, blogging for CIO magazine, thinks that it's not wise for customers to take legal action against software vendors. He looked at the lawsuit against SAP for $100 million, filed by Waste Management, and decided to interview IT executives of other organizations to get their perspective on the litigation option. He found a strong bias against the idea of suing vendors:
In recent conversations with IT executives I asked them if they had ever sued a software vendor and whether, in retrospect, it was a good thing to do.
Most had known about or participated, in some capacity, in the litigation process against some well-known and some not-so-well-known vendors. And what nearly all of them had decided was that suing your software vendor just wasn't a smart thing to do.
Sure they had all been disappointed by software packages and could tell tales of broken vendor promises, but when it came to critical enterprisewide software implementations, the bigger picture mattered most.
The reasons cited against taking legal action were three:
- Enormous cost of litigation.
- Odds against winning the case.
- Distraction from the business that the litigation would bring, as executives would need to participate in discovery, etc.
Wailgum admits that sometimes the threat of legal action is useful to "get vendors to return a call or fix the bugs infinitely faster than retaining an army of lawyers." But still he insists that "initiating a major lawsuit against a software vendor should be the very last option."
Generally, I would agree. I have seen one or two cases over thirty years where there may have been a clear misrepresentation and the threat of legal action was justified. Generally, though, vendors recognize their culpability in such cases and they get settled long before they reach court.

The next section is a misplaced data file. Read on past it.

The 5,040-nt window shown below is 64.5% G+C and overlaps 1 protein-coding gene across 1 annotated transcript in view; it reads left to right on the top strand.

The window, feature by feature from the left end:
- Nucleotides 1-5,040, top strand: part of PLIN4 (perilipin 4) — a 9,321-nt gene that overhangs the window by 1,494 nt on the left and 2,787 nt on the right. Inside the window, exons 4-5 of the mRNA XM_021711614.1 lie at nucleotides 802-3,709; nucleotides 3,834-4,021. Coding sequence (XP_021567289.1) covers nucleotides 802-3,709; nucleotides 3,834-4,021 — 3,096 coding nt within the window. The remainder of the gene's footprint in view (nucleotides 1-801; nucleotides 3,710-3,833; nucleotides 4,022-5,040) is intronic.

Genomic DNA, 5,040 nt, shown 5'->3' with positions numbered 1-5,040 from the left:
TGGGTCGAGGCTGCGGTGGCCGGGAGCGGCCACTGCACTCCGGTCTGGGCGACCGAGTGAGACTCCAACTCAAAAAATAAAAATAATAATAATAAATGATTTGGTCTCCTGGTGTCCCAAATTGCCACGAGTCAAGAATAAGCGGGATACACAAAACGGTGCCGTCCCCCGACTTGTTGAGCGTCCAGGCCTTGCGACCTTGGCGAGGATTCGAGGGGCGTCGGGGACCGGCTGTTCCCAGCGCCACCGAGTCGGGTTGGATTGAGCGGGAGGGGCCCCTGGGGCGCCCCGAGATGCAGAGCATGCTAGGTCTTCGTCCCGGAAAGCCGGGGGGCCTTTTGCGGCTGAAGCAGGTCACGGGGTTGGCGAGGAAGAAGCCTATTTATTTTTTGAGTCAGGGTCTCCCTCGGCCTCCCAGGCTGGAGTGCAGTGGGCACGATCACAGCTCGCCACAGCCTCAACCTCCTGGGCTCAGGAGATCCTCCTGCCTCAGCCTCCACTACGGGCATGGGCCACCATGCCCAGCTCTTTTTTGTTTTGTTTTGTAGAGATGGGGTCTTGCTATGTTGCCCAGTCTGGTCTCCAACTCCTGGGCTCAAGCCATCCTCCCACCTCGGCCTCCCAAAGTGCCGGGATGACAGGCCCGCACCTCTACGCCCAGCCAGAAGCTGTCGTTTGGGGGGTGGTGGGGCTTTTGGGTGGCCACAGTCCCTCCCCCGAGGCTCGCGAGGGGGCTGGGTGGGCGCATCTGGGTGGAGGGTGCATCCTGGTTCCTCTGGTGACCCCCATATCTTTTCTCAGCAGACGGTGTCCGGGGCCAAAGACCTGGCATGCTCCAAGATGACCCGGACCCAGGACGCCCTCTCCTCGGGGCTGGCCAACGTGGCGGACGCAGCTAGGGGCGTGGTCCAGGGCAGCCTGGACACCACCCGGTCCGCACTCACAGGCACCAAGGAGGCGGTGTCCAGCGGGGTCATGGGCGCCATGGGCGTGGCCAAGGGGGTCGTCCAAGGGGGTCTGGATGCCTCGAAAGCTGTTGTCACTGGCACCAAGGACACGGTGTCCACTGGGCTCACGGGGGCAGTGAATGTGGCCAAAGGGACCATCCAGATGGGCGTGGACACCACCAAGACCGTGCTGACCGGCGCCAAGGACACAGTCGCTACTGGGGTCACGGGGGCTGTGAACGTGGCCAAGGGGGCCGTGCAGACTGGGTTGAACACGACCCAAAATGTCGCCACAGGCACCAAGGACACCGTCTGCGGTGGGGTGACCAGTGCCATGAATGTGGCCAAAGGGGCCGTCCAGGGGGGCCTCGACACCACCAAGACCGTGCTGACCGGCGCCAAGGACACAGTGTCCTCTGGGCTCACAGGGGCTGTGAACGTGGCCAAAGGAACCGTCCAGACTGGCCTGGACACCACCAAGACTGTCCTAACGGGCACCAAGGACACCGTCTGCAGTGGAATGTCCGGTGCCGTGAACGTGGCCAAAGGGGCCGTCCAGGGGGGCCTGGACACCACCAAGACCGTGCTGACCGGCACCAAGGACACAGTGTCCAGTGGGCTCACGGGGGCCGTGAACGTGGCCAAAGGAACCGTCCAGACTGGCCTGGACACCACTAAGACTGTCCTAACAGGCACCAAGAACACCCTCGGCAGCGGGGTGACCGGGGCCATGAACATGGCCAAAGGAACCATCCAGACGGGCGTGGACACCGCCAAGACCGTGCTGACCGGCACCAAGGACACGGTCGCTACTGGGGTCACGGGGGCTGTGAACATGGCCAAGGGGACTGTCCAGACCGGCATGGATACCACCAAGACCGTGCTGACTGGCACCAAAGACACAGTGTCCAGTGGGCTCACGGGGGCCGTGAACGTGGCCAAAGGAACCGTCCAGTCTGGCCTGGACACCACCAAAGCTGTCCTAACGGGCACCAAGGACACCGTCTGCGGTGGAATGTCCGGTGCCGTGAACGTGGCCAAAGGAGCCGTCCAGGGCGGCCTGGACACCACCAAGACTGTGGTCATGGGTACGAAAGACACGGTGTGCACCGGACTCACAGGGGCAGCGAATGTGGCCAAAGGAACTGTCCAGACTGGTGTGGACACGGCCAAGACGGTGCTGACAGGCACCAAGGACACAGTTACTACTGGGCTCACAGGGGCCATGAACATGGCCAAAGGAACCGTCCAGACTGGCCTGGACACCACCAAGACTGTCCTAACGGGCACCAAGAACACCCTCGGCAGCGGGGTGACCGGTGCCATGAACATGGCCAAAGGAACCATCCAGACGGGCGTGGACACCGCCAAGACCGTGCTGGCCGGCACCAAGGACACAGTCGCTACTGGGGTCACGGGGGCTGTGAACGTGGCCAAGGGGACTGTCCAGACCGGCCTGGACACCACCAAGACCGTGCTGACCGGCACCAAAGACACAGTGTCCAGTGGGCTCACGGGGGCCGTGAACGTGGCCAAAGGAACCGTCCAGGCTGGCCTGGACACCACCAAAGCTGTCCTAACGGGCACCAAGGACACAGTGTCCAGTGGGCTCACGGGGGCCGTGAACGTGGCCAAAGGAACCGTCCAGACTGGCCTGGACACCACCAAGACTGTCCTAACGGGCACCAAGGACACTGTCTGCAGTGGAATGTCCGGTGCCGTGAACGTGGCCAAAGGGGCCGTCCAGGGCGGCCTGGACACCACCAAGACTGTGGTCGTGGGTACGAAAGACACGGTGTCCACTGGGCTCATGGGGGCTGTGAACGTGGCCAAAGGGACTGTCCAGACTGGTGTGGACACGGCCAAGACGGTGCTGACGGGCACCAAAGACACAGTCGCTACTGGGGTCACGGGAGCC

But I've seen more cases where the customer simply didn't do its homework and bought into the vendor's sales pitch without due diligence. Rather than admit that they didn't really understand what they were getting into, customers feel the need to blame the vendor. Legal action is a way of saving face. The problem is more acute among small companies, where the whole decision might be made by the owner. In larger companies, there is often enough shared leadership to prevent a purely emotional response. And better legal advice as well.
So, if lawsuits against vendors are generally counter-productive, what's the alternative? As indicated above, doing one's homework up front is the key. Software decisions, especially in small and mid-size businesses, are still too often being made based on too little information. Key requirements are not defined. Critical business processes are not mapped. Software demonstrations are based on the vendor's scenarios instead of the customer's. References are not checked, or they are limited to those that the vendor provides. And customers underestimate the resources that they will need to devote to the project to make the implementation successful.
There are many other keys to successfully implementing major systems. But I agree that legal action is not one of them.